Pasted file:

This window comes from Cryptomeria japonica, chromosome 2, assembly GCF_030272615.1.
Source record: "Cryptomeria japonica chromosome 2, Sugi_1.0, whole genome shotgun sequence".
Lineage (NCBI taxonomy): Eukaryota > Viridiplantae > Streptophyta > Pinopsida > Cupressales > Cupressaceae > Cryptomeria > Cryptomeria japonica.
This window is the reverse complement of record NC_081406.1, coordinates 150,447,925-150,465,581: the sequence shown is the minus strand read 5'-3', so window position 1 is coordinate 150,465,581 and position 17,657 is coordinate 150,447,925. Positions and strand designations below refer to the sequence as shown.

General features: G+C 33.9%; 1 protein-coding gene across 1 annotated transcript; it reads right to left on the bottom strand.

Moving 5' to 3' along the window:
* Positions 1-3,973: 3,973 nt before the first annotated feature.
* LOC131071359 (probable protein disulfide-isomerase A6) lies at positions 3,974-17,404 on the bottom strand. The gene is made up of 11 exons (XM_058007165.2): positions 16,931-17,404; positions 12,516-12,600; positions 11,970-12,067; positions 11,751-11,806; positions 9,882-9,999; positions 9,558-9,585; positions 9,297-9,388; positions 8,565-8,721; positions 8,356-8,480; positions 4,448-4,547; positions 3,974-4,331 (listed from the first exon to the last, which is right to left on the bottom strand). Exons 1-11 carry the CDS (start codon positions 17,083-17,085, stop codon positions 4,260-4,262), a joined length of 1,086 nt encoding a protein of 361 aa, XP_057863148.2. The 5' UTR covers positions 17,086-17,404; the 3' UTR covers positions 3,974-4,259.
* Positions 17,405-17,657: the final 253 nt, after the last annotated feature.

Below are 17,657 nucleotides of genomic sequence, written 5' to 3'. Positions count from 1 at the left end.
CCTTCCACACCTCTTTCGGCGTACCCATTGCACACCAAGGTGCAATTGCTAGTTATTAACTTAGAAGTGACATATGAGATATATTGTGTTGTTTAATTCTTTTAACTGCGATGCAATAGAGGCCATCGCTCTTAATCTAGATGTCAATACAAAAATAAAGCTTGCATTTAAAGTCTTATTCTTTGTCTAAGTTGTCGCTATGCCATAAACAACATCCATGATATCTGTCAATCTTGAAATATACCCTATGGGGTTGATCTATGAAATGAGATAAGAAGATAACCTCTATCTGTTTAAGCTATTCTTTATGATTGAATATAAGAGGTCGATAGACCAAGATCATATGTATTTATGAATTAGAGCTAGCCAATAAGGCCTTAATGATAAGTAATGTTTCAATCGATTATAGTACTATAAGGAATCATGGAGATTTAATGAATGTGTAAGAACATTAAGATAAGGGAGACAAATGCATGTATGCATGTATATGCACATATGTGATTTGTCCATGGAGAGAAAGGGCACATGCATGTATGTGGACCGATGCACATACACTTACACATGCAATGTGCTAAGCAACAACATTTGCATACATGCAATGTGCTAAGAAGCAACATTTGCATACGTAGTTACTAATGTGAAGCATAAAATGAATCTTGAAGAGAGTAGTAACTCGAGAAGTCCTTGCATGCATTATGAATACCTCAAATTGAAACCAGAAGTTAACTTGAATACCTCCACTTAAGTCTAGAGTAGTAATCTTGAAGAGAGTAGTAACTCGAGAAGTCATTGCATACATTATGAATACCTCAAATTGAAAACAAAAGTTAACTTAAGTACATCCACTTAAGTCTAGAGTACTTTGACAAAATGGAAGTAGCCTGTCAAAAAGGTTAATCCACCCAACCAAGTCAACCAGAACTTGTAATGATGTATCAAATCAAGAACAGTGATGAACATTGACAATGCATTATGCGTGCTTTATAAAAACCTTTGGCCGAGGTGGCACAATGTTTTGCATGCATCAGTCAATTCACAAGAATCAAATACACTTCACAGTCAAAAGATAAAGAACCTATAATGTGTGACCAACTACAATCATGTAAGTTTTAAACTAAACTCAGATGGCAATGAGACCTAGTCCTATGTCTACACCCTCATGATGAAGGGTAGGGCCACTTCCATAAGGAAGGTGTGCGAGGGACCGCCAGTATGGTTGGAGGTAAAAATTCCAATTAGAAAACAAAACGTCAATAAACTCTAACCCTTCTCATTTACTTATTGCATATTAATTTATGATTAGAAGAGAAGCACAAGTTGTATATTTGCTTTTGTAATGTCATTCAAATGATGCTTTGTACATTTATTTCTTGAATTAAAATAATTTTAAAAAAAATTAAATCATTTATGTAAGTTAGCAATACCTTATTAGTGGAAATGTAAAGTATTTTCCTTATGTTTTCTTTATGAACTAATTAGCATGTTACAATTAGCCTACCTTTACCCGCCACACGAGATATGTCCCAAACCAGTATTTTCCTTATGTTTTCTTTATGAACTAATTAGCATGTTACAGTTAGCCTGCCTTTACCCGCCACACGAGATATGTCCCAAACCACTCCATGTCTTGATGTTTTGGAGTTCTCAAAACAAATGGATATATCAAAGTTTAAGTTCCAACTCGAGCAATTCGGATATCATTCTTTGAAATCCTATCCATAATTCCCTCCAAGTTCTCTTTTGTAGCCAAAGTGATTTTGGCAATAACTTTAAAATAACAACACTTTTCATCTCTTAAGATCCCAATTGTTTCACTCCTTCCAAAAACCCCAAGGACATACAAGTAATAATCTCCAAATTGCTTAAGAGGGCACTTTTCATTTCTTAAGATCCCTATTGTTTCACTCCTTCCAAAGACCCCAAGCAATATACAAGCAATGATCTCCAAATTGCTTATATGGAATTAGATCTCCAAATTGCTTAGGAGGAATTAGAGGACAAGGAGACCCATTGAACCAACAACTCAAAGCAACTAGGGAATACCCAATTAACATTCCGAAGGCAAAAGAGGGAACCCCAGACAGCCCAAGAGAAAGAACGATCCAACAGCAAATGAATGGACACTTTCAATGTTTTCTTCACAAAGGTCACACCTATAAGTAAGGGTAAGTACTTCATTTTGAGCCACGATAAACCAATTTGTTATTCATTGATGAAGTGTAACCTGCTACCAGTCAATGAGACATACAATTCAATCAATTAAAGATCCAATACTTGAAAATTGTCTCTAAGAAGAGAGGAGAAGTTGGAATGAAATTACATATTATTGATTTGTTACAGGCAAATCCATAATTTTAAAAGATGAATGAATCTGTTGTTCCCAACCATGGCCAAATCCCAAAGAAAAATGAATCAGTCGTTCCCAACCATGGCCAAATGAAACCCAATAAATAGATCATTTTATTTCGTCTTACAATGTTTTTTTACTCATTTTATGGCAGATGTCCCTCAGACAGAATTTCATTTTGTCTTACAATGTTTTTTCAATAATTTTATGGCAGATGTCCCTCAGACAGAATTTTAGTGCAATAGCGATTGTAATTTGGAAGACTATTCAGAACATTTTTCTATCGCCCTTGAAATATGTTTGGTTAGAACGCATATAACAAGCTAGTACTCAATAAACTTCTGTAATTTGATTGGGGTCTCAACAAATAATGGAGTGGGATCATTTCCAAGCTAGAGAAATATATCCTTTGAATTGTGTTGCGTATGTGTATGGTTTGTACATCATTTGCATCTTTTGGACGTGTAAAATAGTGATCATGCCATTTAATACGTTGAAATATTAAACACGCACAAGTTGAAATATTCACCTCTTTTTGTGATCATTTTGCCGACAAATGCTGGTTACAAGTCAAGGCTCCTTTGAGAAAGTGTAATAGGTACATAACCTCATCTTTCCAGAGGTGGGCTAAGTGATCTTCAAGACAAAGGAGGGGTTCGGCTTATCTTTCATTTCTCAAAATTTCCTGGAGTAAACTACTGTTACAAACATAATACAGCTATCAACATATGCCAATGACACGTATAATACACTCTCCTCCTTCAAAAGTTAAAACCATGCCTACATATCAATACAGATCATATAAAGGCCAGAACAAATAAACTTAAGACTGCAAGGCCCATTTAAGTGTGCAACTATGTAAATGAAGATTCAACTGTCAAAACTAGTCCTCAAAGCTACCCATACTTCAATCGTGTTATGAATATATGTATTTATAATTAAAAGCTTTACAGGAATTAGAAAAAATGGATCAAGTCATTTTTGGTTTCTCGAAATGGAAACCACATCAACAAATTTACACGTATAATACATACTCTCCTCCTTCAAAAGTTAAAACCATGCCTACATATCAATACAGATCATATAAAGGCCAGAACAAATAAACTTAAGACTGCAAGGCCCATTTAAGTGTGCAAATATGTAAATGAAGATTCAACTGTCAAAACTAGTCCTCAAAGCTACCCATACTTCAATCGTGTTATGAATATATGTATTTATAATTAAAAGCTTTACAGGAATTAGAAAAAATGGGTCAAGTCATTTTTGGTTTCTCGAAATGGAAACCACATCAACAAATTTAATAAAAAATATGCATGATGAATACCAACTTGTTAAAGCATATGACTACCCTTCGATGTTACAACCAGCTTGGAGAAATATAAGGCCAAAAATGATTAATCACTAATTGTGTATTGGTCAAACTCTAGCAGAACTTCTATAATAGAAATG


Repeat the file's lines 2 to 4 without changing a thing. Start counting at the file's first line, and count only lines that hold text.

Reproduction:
Source record: "Cryptomeria japonica chromosome 2, Sugi_1.0, whole genome shotgun sequence".
Lineage (NCBI taxonomy): Eukaryota > Viridiplantae > Streptophyta > Pinopsida > Cupressales > Cupressaceae > Cryptomeria > Cryptomeria japonica.
This window is the reverse complement of record NC_081406.1, coordinates 150,447,925-150,465,581: the sequence shown is the minus strand read 5'-3', so window position 1 is coordinate 150,465,581 and position 17,657 is coordinate 150,447,925. Positions and strand designations below refer to the sequence as shown.